African Honeyguides

Research on a remarkable
human-animal relationship

Thank you – Asante Sana – Te Agredecemos

Our work in Mozambique is made possible by the collaboration and support of the following wonderful people and organisations:

Niassa Special Reserve

The Niassa Special Reserve is a remarkable wilderness where people and wildlife coexist. The Reserve protects an area the size of Denmark, with stunning landscapes and rich wildlife, including important but threatened populations of elephant, lion and wild dog. It is managed by a partnership between the Mozambican government (Administração Nacional das Áreas de Conservação) and the Wildlife Conservation Society. We are extremely grateful to the reserve authorities for their kindness and support, with special thanks to the Reserve Warden, Mr Baldeu Chande.

Niassa National Reserve

Mbamba Village community

The honey-hunters of Mbamba Village in the Niassa Special Reserve are half of the mutualism we study, and contribute crucially to our data collection and field experiments. None of it could happen without their cooperation and expertise. We are especially grateful to our leadership team of Iahaia Buanachique, Musaji Muamedi, Carvalho Issa Nanguar, and Seliano Alberto Runcunua, and to the Traditional Chiefs of Mbamba Village for their support.

Niassa Carnivore Project

The Niassa Carnivore Project, directed by Dr Colleen Begg and Keith Begg, is a remarkable conservation project conducted in equal partnership with the Mbamba Village community. Our honeyguide research project is hosted by the Mariri Environmental Centre, where we are especially thankful to Tomas Buruwate, Antonio Chabana, Silto Cristóvão, Celestino Dauda, Ken Harman, Rachide Herculano, Agostinho Jorge, Lurdes Massingue, Andrew Mkanaje, Quiteria Muarapaz, Hugo Pereira and Eusebio Waiti for their support in many ways.

Niassa Carnivore Project

European Research Council

Our research has since 2017 been primarily supported by a Consolidator Grant from the European Research Council (grant number 725185). We are extremely grateful to the ERC for their generous and crucial support.

European Research Council

We are also grateful to the following funders:

American Ornithological Society  Association for the Study of Animal Behaviour  Biotechnology and Biological Sciences Research Council  British Ecological Society  FitzPatrick Institute of African Ornithology
Biotechnology and Biological Sciences Research Council
Association for the Study of Animal Behaviour
FitzPatrick Institute of African Ornithology
British Ecological Society

News

Cultural Evolution Society grant awarded to Jessica van der Wal

Jessica van der Wal was awarded a grant from the Cultural Evolution Society Transformation Fund for her project entitled ‘Cultural mosaic of human-honeyguide mutualism’. This will allow her to grow the pan-African collaborative to document Africa’s remaining diversity of endangered honey-hunting cultures with honeyguide birds. Thank you to the CES for this wonderful support! The growing Honey-hunting Research Network currently exists of researchers in Cameroon (Dr Mazi Sandi and Jacob Wandala), Ghana (Wiro-Bless Kamboe), Eswatini (Sanele Nhlabatsi and Dr Celiwe Ngcamphalala), Malawi (George Malembo M’manga), Nigeria (Anap Ishaku Afan), and Tanzania (Eliupendo Alaitetei Laltaika, Amana Kilawi). Other partners in the project are anthropologist Dr Brian Wood and database manager Farisayi Dakwa.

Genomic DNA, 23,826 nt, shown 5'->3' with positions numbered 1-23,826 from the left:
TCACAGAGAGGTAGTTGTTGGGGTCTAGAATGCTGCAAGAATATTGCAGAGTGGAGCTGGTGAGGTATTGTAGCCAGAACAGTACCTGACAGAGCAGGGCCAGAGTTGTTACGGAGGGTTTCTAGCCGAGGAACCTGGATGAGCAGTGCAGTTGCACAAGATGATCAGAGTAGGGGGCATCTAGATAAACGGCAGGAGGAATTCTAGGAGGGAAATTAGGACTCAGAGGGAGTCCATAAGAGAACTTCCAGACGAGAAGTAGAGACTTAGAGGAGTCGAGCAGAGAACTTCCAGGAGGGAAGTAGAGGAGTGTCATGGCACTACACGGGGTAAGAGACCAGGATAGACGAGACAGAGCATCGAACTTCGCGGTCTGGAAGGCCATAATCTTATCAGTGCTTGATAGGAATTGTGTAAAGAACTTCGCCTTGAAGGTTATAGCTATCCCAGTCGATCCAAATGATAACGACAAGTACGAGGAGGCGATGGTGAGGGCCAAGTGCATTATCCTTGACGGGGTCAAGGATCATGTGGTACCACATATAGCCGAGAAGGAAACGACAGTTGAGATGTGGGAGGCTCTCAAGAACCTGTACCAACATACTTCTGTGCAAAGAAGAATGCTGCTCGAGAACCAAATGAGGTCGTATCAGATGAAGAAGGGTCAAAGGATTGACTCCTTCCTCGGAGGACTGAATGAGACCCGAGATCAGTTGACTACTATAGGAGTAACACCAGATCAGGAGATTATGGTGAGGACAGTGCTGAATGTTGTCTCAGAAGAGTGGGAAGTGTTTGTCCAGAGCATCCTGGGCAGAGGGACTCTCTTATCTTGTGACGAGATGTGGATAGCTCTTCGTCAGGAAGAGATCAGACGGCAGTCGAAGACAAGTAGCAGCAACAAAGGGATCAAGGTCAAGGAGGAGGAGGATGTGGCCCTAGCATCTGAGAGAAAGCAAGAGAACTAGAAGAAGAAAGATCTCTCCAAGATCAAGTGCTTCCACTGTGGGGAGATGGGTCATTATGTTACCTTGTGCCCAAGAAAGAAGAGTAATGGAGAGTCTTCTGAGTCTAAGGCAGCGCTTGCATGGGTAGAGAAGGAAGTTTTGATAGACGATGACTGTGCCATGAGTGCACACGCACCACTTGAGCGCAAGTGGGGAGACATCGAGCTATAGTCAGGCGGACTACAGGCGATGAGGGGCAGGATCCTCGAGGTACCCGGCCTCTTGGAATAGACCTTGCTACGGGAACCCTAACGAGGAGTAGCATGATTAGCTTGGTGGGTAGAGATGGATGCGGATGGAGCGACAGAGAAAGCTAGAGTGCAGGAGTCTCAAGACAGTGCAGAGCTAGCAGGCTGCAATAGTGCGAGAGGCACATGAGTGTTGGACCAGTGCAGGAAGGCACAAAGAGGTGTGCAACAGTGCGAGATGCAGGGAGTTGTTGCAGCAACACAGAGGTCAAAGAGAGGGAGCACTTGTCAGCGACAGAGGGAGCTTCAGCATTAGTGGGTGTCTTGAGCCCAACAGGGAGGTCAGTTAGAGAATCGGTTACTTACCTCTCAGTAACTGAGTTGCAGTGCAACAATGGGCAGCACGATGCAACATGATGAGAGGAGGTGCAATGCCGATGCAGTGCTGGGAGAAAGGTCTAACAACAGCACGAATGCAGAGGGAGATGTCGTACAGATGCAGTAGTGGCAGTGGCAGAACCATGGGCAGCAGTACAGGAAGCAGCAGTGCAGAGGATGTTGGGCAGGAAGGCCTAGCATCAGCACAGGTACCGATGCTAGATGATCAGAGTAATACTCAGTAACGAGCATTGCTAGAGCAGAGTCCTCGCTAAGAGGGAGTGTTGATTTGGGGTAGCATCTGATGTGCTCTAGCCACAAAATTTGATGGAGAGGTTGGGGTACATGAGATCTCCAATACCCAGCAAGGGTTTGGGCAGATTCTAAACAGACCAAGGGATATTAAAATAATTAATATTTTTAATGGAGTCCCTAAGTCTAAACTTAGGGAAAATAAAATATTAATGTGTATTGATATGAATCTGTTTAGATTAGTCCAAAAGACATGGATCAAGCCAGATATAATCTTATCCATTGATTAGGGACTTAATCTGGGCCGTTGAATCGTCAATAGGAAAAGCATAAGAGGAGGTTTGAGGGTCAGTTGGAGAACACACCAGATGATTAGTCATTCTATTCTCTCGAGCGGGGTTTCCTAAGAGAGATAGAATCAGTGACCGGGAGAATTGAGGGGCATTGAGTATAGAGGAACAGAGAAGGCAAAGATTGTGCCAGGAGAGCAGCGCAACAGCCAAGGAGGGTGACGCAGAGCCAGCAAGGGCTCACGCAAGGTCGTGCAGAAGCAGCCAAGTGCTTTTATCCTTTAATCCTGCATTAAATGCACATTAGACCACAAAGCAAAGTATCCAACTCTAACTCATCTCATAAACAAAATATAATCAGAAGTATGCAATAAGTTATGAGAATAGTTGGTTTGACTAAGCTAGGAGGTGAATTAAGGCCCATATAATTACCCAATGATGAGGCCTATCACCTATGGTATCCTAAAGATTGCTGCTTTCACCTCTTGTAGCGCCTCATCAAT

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Out now: two review papers on human-wildlife cooperation

We have just published two review papers on human-wildlife cooperation, in collaboration with a multidisciplinary team of 41 scientists, conservationists, and practitioners of human-wildlife cooperation from around the world. These papers were products from discussions started at the Human-Wildlife Mutualism Workshop we organised in January 2021. In “Safeguarding human-wildlife cooperation”, published in Conservation Letters, we review the benefits, threats and unique safeguarding considerations of human-wildlife cooperation. In  “The Ecology and Evolution of Human-Wildlife Cooperation”, published in People and Nature, we provide an overview about what is known about the ecology and evolution of cooperation between humans and wild animals. Abstracts of both papers are available in English, Portuguese, and Kiswahili here. Please also see media coverage from Mongabay, The Conversation, and an interview with Jessica van der Wal in Science.

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Laltaika interviewed by Mongabay

The conservation news website Mongabay interviewed Eliupendo Laltaika, who recently completed his MSc as part of our team, about his research on the ecology and conservation of human-honeyguide mutualism. Laltaika is about to rejoin our team to start his PhD, extending his research on human-honeyguide mutualism in Tanzania.

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